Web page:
In the United States, we are free to pack up and move ourselves and our families to any state in the union and no one questions us or even our motives. Sometimes people move because of climate – warmer, colder, dryer. Sometimes people move because of income taxes. Some states have income taxes, some do not. Some have high sales taxes; others have no sales tax. Since the pandemic, many employees stopped commuting to the office and started working from home. Then, it occurred to many people that home can be anywhere they want if they do not need to commute to work. So, they moved.

Rayanne Buchianico

AUTHOR: Rayanne Buchianico

Out-of-state employees

All of a sudden, employers in the United States – including MSPs –  now find they have employees in other states. They are also finding that they have new rules to follow as a result of those remote employees in other states. Instead of knowing and complying with one set of laws for their state, they are juggling multiple states’ laws without ever having considered starting a satellite office in that state to navigate interstate commerce.

They are also finding that they have new rules to follow as a result of those remote employees in other states.

What I am about to describe in detail is uniquely an American problem. Our international friends have tax rules much simpler than ours. VAT and Harmony taxes are simple. You pay taxes on purchases. You collect taxes on sales. There’s a difference between the two amounts. Send it in. The rate is uniform throughout each country or province.

The United States is blanketed with multiple taxing jurisdictions, each one having its own rules and its own rates. How is a business owner supposed to keep up with all the rules in their own jurisdiction, let alone multiple jurisdictions?

What is Nexus?

Nexus is defined simply as:

nex·us    /ˈneksəs/

noun: a connection or series of connections linking two or more things.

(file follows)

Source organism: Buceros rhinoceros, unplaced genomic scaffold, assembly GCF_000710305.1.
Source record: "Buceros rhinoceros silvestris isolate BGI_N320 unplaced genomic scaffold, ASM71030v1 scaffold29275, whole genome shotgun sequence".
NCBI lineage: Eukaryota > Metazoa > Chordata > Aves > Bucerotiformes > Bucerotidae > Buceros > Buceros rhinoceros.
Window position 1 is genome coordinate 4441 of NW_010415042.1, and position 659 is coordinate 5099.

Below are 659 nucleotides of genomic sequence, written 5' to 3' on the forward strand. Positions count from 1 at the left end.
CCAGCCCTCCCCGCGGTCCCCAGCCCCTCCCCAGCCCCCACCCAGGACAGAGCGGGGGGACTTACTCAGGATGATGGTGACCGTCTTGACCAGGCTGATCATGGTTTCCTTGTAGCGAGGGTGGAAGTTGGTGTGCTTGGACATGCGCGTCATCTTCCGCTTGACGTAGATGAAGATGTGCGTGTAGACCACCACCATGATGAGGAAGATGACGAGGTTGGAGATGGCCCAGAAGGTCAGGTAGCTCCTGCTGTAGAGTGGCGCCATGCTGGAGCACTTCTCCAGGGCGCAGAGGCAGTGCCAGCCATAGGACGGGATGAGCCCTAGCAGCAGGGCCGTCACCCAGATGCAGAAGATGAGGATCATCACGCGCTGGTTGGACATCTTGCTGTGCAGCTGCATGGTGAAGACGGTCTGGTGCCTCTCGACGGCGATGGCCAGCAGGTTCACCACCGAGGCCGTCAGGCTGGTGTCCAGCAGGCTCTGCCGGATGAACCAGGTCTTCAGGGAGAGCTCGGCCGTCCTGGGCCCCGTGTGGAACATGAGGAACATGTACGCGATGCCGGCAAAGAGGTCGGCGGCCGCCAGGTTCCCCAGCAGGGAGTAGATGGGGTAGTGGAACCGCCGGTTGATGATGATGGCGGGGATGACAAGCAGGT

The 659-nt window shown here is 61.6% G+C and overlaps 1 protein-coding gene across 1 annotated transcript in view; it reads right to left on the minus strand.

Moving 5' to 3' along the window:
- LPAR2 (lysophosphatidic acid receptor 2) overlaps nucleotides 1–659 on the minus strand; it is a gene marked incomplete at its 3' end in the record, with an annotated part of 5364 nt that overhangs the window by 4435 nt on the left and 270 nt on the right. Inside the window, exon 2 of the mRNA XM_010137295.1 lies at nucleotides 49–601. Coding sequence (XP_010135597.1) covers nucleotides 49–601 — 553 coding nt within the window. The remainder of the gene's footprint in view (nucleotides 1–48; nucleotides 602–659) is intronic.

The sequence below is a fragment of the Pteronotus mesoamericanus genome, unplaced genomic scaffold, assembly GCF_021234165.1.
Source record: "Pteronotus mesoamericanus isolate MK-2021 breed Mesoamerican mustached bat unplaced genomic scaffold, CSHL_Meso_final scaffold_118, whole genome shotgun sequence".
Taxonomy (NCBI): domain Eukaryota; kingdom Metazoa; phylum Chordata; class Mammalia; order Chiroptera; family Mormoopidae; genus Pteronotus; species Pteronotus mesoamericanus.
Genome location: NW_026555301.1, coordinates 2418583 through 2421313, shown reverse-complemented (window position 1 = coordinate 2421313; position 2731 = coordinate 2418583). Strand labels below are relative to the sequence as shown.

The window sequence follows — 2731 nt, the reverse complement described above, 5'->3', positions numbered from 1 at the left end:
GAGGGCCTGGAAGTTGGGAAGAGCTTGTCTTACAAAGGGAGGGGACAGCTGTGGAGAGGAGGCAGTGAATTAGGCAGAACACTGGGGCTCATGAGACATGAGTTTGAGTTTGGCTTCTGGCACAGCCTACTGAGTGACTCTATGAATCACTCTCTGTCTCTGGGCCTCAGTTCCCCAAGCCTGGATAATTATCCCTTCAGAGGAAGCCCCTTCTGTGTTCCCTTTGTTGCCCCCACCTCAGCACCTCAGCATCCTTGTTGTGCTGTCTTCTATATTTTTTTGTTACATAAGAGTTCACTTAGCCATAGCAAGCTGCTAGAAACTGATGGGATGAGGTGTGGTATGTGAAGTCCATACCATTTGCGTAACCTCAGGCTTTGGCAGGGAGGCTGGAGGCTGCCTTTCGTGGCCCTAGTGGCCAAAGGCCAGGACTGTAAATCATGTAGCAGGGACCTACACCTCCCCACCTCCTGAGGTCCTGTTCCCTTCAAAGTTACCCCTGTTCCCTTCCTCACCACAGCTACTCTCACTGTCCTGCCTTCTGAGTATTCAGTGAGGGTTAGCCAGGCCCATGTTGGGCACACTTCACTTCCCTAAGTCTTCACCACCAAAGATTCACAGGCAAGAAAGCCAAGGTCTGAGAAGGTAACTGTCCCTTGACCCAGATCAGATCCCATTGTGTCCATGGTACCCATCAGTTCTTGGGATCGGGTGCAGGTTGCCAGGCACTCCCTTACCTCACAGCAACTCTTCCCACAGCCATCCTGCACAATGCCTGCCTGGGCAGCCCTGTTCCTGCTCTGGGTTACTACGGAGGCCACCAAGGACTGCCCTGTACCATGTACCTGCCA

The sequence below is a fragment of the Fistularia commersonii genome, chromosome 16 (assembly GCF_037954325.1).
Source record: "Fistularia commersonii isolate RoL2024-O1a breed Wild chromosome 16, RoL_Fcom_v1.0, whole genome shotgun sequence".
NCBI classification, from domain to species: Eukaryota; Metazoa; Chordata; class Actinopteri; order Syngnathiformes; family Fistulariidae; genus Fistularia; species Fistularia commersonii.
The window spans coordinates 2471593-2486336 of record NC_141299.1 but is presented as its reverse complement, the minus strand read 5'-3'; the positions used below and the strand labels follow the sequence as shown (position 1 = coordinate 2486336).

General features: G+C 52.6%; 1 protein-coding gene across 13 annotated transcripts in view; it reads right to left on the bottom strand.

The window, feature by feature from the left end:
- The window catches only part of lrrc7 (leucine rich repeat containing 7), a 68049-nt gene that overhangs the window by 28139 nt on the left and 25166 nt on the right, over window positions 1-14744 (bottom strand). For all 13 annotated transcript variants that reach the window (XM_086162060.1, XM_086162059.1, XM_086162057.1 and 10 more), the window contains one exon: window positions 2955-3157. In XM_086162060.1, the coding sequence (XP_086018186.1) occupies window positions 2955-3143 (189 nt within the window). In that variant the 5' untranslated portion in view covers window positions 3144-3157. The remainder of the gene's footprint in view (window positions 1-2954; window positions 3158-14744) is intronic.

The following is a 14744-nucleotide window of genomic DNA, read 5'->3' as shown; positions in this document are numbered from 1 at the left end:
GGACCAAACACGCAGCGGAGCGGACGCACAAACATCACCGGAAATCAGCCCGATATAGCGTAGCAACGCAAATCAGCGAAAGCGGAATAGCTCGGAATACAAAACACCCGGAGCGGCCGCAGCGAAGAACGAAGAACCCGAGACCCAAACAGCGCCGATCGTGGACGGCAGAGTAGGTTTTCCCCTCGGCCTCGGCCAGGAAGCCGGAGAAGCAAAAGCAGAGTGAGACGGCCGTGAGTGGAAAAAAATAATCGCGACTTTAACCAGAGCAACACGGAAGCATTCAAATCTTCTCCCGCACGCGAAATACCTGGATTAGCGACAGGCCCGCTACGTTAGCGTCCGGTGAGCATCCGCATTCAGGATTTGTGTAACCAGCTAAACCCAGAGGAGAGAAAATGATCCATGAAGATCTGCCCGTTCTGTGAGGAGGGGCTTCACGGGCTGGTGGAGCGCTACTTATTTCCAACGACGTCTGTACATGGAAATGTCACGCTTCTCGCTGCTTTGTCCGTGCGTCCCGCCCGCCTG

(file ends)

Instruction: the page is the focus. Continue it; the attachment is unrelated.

If you think of Nexus as it “Connects Us.”  Con-nex-us. Drop the Con.  Nexus

If you have a connection to another taxing jurisdiction, then you may be required to collect and remit taxes to them.

The landmark case of South Dakota v. Wayfair redefined what constitutes Nexus and opened the doors for states to begin making up their own rules. As a natural result, there is no shared definition of nexus across all 50 states. However, most states can agree on a few basic principles:

1. Physical Presence – Occupying, using, or maintaining a presence in the jurisdiction

2. Worker- Employee, representative, agent, salesperson, etc.

3. Sales volume – Gross sales of taxable items or number of transactions meet a state minimum, usually $100,000 in annual sales or 200 transactions in one year.

The Court eliminated physical presence as the standard rule for creating Nexus in a jurisdiction. It is one of the factors, and the first one considered, but not the only factor. In addition to the above basic principles, there are additional factors that can affect Nexus. These are known as Economic Nexus and generally follow the sales volume thresholds noted above, although the amounts vary by state.

>> Click-through Nexus – Seller makes commission payments to an in-state resident for orders arising from a click-through referral on the resident’s website. This does not include banner ads and must meet a minimum sales threshold.

>> Affiliate Nexus – Holding an interest in or owning an in-state retailer that sells a similar product line.

>> Marketplace Nexus- Online retailers operate their business in a state and provide e-commerce, customer service, payment processing, and marketing.

>> Economic Nexus – Sales volume meeting the threshold.

Tax liabilities

There are 45 states plus Washington, DC that require the collection and remittance of sales and use tax. States not participating in sales and use tax are: Alaska, Delaware, Montana, New Hampshire, and Oregon. However, most of those states have other taxes such as income tax and payroll tax. If you have Nexus for one type of tax, you have Nexus for all taxes in that jurisdiction.

If you have Nexus for one type of tax, you have Nexus for all taxes in that jurisdiction.

I recall an MSP client located in Delaware. They hired independent workers around the country to perform IT services remotely based on tickets received in their PSA. One worker was not incorporated and working independently in California. The Delaware company dutifully prepared a 1099-NEC for the worker and was contacted by the Franchise Tax Board to file annual reports and pay the annual business license fee of $800 per year and file an annual tax return to report California income earned. By hiring that remote worker, any customer inside the State of California that opened a ticket, whether worked by the California worker or not, was now California earned revenue and taxable. This is how Nexus works.